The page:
There are different types of permits, licences and leases in operation in Queensland relating to exploration, development and/or production of minerals, petroleum and gas. These are outlined in Applying for a Resource Authority on the Queensland Government website. Royalties are payable depending on the type of resource and the size of the activity.
For example, a mining lease in Queensland allows leaseholders to conduct large scale mining operations and may be issued for a specific mineral. More information regarding mining and mineral exploration leases in Queensland can be found on the Queensland Government's website.
Information and processes for resolving native title matters relating to applications for mining and exploration are contained in the Business and Industry Portal produced by the Queensland Government. More information about agreement making with traditional owners and native title owners can be found in the engagement guide on this website.
The North West Queensland Mineral Province has significant economic development potential in the form of untapped mineral reserves across a range of commodities. There is an opportunity to identify and establish additional mine and resource development capacity.
The area is globally recognised as highly prospective for a range of commodities including copper, silver, lead, zinc, gold and phosphate.
Mining, minerals and petroleum rights in Western Australia
Under the Western Australian Mining Act 1978, the act of “mining” is said to include prospecting, fossicking and exploring for minerals. All minerals including petroleum and geothermal energy existing in their natural form are owned by the State. Notwithstanding, some resources found on the land like limestone, rock, gravel and sand fall outside the operation of the Act.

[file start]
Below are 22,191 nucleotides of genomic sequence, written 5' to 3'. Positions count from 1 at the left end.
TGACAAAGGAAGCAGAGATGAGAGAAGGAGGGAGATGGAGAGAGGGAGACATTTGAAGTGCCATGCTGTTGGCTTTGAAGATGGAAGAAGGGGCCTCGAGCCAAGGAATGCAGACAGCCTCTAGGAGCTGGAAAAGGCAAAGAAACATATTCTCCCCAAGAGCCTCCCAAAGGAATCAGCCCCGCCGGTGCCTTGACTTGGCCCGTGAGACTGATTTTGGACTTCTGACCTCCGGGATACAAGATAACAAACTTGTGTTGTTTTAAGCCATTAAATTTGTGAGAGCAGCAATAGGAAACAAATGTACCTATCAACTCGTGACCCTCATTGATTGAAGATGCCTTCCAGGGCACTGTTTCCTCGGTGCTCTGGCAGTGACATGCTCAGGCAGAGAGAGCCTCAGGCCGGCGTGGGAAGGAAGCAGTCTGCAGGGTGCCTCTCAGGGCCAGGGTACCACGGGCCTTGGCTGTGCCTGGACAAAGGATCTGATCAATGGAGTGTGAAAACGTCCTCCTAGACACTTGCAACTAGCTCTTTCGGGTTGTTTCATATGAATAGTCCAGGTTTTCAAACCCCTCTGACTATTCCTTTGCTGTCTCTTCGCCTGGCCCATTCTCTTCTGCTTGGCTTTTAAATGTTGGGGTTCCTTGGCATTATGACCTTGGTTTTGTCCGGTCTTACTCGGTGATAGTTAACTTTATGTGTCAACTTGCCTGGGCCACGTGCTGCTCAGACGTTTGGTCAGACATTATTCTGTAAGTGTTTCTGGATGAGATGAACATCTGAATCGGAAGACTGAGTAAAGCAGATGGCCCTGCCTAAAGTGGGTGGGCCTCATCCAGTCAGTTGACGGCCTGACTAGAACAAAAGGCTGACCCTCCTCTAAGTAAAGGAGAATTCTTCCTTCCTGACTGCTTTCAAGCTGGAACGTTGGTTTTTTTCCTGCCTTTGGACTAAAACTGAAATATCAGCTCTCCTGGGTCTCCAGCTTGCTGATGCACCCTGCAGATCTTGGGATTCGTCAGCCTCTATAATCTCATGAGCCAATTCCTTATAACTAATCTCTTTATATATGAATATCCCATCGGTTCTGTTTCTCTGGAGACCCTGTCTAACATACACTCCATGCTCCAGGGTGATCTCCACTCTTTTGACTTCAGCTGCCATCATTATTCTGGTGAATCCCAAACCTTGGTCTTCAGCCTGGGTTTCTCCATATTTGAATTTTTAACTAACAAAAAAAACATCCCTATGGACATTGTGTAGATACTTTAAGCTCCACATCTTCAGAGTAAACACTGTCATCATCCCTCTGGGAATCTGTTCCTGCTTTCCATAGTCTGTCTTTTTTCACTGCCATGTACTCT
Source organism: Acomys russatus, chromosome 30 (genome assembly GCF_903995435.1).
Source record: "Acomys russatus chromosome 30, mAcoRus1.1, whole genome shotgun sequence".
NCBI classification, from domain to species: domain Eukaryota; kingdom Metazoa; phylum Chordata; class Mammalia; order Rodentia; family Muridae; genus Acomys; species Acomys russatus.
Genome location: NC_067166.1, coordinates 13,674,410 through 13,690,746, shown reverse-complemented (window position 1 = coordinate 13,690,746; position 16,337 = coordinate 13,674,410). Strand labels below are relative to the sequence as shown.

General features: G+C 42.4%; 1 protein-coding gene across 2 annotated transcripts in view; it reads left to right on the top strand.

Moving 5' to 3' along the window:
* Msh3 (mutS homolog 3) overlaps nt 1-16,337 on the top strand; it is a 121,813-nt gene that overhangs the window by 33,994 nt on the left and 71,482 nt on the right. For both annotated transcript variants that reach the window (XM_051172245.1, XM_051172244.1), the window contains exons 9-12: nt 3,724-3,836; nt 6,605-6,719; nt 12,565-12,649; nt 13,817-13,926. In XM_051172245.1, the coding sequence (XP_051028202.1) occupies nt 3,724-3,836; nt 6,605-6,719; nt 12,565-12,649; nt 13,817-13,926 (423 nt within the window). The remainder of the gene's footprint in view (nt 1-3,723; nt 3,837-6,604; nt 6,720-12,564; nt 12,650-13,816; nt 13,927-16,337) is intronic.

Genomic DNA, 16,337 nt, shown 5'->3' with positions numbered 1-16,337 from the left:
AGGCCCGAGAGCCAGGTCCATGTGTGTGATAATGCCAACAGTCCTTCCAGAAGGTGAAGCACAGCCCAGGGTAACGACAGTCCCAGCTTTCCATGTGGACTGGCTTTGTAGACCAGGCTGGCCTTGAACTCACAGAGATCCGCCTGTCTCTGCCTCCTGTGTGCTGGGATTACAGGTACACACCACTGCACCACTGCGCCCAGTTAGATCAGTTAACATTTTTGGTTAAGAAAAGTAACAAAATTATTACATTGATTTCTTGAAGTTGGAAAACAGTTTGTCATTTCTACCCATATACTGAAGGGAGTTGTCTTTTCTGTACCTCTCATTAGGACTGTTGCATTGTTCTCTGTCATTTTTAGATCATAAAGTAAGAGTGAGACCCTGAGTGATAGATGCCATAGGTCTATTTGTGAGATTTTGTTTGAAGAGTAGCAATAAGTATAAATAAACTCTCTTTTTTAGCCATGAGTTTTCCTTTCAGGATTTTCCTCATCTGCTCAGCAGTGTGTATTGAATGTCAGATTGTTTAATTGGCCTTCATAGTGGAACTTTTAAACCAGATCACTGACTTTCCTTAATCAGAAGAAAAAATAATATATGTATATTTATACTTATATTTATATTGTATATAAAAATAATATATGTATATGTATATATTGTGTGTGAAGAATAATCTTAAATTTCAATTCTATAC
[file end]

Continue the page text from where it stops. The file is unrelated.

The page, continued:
Royalties are usually payable to the State for productive mining or the sale of extracted hydrocarbons. Annual rental payments are also required for petroleum tenures, prospecting licences, exploration licences and mining leases.
The Department of Mines and Petroleum (DMP) works with other Government departments and authorities, conservation bodies, the community and both the mineral and petroleum industries, in order to achieve a balance between the needs of all. DMP also facilitates access in accordance with relevant legislation and government policy concerning native title, Aboriginal heritage and land-access planning for exploration, mining, and development of the Western Australia's mineral resources on all land areas of the State and adjoining coastal waters.
Specifically, access to reserves held by the Aboriginal Lands Trust for mining related activity will require the proponent to consult with relevant Aboriginal stakeholders and potentially reach agreement on the terms under which that access might be undertaken.
The guidelines for obtaining a mining lease along with land tenure specific information for mining leases can be found on the DMP website. More information about engaging with traditional owners can be found in the engagement guide.